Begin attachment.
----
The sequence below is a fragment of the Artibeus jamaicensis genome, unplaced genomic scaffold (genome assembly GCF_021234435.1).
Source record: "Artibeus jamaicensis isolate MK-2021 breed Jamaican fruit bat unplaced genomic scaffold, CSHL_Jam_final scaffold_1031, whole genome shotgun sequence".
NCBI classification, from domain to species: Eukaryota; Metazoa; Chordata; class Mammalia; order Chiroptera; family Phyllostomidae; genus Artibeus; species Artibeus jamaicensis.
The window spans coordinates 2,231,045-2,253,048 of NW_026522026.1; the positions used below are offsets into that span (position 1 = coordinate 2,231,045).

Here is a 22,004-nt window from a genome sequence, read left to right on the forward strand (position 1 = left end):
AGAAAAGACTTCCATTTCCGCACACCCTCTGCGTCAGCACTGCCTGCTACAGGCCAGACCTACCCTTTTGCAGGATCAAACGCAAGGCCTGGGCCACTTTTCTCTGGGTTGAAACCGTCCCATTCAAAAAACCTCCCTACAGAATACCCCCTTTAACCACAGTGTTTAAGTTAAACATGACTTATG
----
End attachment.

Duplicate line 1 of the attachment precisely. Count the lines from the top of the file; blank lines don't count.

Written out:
The sequence below is a fragment of the Artibeus jamaicensis genome, unplaced genomic scaffold (genome assembly GCF_021234435.1).